model.add(Dense(output_dim, activation='softmax'))

*Output for initializing all weights to zero in MNIST dataset.*

`Epoch 1/5 60000/60000 [==============================] - 3s 55us/step - loss: 2.3016 - acc: 0.1119 - val_loss: 2.3011 - val_acc: 0.1135`

Epoch 2/5 60000/60000 [==============================] - 3s 47us/step - loss: 2.3013 - acc: 0.1124 - val_loss: 2.3010 - val_acc: 0.1135

Epoch 3/5 60000/60000 [==============================] - 3s 46us/step - loss: 2.3013 - acc: 0.1124 - val_loss: 2.3010 - val_acc: 0.1135

Epoch 4/5 60000/60000 [==============================] - 3s 47us/step - loss: 2.3013 - acc: 0.1124 - val_loss: 2.3010 - val_acc: 0.1135

Epoch 5/5 60000/60000 [==============================] - 3s 46us/step - loss: 2.3013 - acc: 0.1124 - val_loss: 2.3010 - val_acc: 0.1135

*Plot for output values for initializing all weights to zero*

*Analysis of output*

Here, the train loss and test loss are not changing . Hence, we can easily conclude that no change in weights of neuron. From this, we can conclude that, our model is effected with vanishing gradients problem.

# . Random initialization of weights

*Theory*

Instead of initializing all the weights to zeros, here we are initializing all the values to random values. Random initialization is better than zero initialization of weights. But, in random initialization we have chance of facing two issues i.e., vanishing gradients and exploding gradients. If the weights are initialized very high, then we will be facing issue of exploding gradients. If the weights are initialized very low, then we will be facing issue of vanishing gradients.

*Code for random initialization of weights*

`model = Sequential()`

model.add(Dense(128, activation='relu', input_shape=(input_dim,), kernel_initializer='random_uniform'))

model.add(Dense(64, activation='relu', kernel_initializer='random_uniform'))

model.add(Dense(output_dim, activation='softmax'))

*Output for initialization of all weights to random in MNIST dataset*

`Epoch 1/5 60000/60000 [==============================] - 3s 55us/step - loss: 0.3929 - acc: 0.8887 - val_loss: 0.1889 - val_acc: 0.9432 `

Epoch 2/5 60000/60000 [==============================] - 3s 45us/step - loss: 0.1570 - acc: 0.9534 - val_loss: 0.1247 - val_acc: 0.9622

Epoch 3/5 60000/60000 [==============================] - 3s 53us/step - loss: 0.1069 - acc: 0.9685 - val_loss: 0.0994 - val_acc: 0.9705

Epoch 4/5 60000/60000 [==============================] - 3s 54us/step - loss: 0.0810 - acc: 0.9761 - val_loss: 0.0986 - val_acc: 0.9710

Epoch 5/5 60000/60000 [==============================] - 3s 54us/step - loss: 0.0629 - acc: 0.9804 - val_loss: 0.0877 - val_acc: 0.9755

*Plot for outputs that their weights are randomly initialized*

*Analysis of output*

Here, the train loss and the test loss are changing much i.e., they are converging to the minimum loss value. Hence, we can clearly say that random initialization is better than zero initialization of weights. But, when we rerun the model, we will be getting different results because of random initialization of weights.

# . *Xavier Glorot initialization of weights*

This is an advanced technique in initialization of weights. There are two types of initialization in this i.e., Xavier Glorot normal initialization and Xavier Glorot uniform initialization.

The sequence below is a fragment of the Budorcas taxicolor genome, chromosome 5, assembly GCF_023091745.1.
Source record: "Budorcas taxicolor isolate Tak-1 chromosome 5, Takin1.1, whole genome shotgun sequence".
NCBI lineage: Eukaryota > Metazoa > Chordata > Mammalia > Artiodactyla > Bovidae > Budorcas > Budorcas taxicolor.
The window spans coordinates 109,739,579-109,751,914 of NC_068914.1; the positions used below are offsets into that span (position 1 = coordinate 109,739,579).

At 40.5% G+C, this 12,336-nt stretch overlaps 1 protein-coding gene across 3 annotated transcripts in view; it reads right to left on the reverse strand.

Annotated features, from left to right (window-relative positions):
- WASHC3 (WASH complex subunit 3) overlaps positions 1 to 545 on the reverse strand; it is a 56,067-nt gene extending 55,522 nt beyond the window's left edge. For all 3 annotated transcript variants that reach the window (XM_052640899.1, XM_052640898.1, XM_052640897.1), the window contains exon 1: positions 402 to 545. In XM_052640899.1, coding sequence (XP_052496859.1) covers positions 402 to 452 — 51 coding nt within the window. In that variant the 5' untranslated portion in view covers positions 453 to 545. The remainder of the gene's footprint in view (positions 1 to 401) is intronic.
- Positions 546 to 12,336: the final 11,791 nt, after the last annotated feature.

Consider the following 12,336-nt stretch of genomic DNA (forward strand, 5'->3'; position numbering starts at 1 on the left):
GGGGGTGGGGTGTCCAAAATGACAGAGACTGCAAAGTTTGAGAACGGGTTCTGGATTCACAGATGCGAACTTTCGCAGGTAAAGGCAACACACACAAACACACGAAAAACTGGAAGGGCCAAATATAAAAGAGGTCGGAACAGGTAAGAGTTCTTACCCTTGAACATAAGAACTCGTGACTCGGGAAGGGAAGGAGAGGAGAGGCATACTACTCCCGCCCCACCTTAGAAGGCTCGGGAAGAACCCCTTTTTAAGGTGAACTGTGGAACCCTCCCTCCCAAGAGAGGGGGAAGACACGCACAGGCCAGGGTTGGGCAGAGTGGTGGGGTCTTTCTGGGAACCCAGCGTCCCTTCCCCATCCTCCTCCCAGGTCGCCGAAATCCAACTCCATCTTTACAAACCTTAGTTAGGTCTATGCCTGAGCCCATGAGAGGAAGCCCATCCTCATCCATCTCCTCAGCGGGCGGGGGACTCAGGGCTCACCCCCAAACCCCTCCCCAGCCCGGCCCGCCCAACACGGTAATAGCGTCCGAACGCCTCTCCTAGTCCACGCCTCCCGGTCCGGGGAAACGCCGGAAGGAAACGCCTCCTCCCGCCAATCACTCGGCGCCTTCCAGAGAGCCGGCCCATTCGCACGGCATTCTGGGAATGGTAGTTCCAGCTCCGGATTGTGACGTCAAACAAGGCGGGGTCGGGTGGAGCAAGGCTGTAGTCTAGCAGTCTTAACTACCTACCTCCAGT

*a. Xavier Glorot uniform initialization of weights*

Here the weights belong to a uniform distribution with in range of +x and -x, where x=(sqrt(6/(fan-in+fan-out)))

*code for Xavier Glorot uniform initialization of weights*

`model = Sequential()`

model.add(Dense(128, activation='relu', input_shape=(input_dim,), kernel_initializer='glorot_uniform'))

model.add(Dense(64, activation='relu', kernel_initializer='glorot_uniform'))

model.add(Dense(output_dim, activation='softmax'))

*Output for Xavier Glorot uniform initialization of weights*

`Epoch 1/5 60000/60000 [==============================] - 4s 68us/step - loss: 0.3317 - acc: 0.9072 - val_loss: 0.1534 - val_acc: 0.9545 `

Epoch 2/5 60000/60000 [==============================] - 3s 55us/step - loss: 0.1303 - acc: 0.9614 - val_loss: 0.1124 - val_acc: 0.9679

Epoch 3/5 60000/60000 [==============================] - 3s 54us/step - loss: 0.0889 - acc: 0.9731 - val_loss: 0.0978 - val_acc: 0.9711

Epoch 4/5 60000/60000 [==============================] - 3s 54us/step - loss: 0.0668 - acc: 0.9795 - val_loss: 0.0863 - val_acc: 0.9735

Epoch 5/5 60000/60000 [==============================] - 3s 55us/step - loss: 0.0529 - acc: 0.9840 - val_loss: 0.0755 - val_acc: 0.9771

*Plot for outputs of Xavier Glorot uniform initialization of weights*

*Analysis of output*

Here, with this Xavier Glorot uniform initialization, our model tends to perform very well. Although ,we can run it multiple times, our output won’t change.

** b**.

*Xavier Glorot normal initialization*Here the weights belongs to a normal distribution with mean=0 and variance= sqrt(2/(fan-in+fan-out)).

*Code for Xavier Glorot normal initialization of weights*

`model = Sequential()`

model.add(Dense(128, activation='relu', input_shape=(input_dim,), kernel_initializer='glorot_normal'))

model.add(Dense(64, activation='relu', kernel_initializer='glorot_normal'))

model.add(Dense(output_dim, activation='softmax'))

*Output for Xavier Glorot normal initialization of weights*

`Epoch 1/5 60000/60000 [==============================] - 4s 66us/step - loss: 0.3296 - acc: 0.9064 - val_loss: 0.1628 - val_acc: 0.9492 `